Aperture also backs everything up with a vault. I leave the library on a portable drive and take it home with me at night, so for a little inconvenience I get an offsite back up.

05-01-2008, 03:36 PM   #24
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G'day

Organising your images so you can find them can be a lot of work and requires discipline to maintain BUT it adds huge value to your collection.

Image organisation is also important for non-professionals because being able to find all pictures of your kids with their grandmother is exactly the sort of thing you want to do.

Like you I started by developing a meaningful, hierarchical set of folders. It can work reasonably well but as you expand your collection the folder structure starts to get messy and there are two really big problems with this system:

1. Folder organisation only lets you organise by one characteristic eg family members. BUT most of your photos will have multiple charactistics. Therefore if you want to quickly find all photos of Auntie Maud with your children when you were visiting Sydney last Christmas you cant do it because your organising mechanism only works in one dimension. You need a system that lets you assign multiple Metadata entries to each photo (eg. Auntie Maud, Children, Christmas, Sydney) and then search using AND, OR criteria. I started off using IMATCH for this but now I'm in the process of converting to Lightroom so as to simplify my workflow.

2. The other reason not to use nested folders based on content is archiving. If you have 1 folder for Children it will contain shots from each year. If you want to archive it you have to backup the lot each time. Over 20 years that could get huge! What I'm now doing is locating all photos in a folder for each year AND all photos are heavily coded with metadata.

Using these method I can find things by multiple criteria AND efficiently archive things over time.

It works, I've just got to be disciplined.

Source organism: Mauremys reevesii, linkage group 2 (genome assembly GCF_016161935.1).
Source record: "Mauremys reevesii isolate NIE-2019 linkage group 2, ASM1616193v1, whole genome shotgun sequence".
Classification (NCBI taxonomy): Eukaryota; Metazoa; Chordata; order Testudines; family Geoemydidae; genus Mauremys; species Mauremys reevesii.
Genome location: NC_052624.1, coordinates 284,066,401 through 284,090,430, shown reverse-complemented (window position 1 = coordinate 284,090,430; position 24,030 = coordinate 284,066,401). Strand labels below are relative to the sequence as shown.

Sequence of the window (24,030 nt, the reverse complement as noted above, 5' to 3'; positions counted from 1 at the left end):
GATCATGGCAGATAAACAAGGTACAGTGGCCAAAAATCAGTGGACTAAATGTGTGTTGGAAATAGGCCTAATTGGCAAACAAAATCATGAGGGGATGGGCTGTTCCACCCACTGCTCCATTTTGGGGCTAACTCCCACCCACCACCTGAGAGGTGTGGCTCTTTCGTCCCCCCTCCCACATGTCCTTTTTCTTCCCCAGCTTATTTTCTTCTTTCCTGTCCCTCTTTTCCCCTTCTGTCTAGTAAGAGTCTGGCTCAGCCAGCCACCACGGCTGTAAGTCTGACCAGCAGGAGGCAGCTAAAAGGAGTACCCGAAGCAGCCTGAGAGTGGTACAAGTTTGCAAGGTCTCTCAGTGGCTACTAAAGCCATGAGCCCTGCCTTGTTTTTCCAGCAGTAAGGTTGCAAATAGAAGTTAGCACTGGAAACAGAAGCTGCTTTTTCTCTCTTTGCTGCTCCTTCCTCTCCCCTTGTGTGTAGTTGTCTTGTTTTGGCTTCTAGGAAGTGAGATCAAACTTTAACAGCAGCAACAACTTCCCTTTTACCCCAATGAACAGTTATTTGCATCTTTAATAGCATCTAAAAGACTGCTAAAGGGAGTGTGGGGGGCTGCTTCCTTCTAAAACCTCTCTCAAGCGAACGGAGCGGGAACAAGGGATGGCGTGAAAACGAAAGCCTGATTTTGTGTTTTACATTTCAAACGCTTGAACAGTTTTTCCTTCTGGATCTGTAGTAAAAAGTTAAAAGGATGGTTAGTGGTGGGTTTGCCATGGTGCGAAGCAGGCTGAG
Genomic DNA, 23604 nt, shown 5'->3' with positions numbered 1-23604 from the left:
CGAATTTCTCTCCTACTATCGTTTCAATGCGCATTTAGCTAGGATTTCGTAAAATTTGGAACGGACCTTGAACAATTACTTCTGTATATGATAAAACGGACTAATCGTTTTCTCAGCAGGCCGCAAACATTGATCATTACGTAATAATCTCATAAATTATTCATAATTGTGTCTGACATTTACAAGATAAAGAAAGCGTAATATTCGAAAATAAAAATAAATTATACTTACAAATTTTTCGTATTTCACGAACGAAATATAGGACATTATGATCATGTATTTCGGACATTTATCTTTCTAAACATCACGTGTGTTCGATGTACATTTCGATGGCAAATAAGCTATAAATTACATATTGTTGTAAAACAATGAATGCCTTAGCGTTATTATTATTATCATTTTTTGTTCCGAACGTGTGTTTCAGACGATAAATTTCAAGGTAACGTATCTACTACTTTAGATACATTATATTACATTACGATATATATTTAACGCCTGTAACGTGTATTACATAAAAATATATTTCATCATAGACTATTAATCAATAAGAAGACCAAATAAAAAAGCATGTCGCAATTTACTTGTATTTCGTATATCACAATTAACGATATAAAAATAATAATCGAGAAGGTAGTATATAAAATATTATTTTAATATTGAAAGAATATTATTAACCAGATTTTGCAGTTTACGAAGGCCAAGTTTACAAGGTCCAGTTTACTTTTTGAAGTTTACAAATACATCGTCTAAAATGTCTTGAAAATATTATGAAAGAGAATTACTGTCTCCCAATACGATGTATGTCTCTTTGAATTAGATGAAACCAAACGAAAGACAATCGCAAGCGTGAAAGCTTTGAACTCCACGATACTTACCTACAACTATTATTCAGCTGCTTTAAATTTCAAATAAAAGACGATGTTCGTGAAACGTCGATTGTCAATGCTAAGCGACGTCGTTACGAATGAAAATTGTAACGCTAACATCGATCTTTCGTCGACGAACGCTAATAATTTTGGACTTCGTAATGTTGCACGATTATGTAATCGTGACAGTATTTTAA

05-01-2008, 07:23 PM   #25
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QuoteOriginally posted by Scooter Quote
I started off using IMATCH for this but now I'm in the process of converting to Lightroom so as to simplify my workflow.

I was about to purchase IMatch as my photo manager... I didnt even know Lightroom had a photo library in it... what are the advantages over IMatch?

I wanna give this tagging a try....
05-01-2008, 10:24 PM   #26
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For pure organizatinoal purposes why not go with digiKam? It's free, runs on Win/Mac/Linux, lets you build your albums (folders) any way you want, supports custom tags/keywords and comments which you can keep solely in its database or write to the EXIF/IPTC meta of the images. It also has built in filtering so you can view by date or by tag/keyword; and it has a query engine in it so you can build your own custom searches to sift through the growing mound of photos in your collection.

It also does RAW conversion (via dcraw and/or ufraw) and has some editing tools. Not the greatest in the world for this stuff but still very much okay for basic PP.
05-02-2008, 01:08 AM   #27
baw
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QuoteOriginally posted by BBear Quote
I was about to purchase IMatch as my photo manager... I didnt even know Lightroom had a photo library in it... what are the advantages over IMatch?

I wanna give this tagging a try....
IMatch has a 30 day free trial period.
I've played with LR, and it is a very sleek raw converter/editor.
Problem with it's dbase capabilities seem to start around 10-15.000 images. Seen several reports that it chokes on that amount of images.
IMatch dbases of several 100.000s of images are running fine.
05-02-2008, 04:23 AM   #28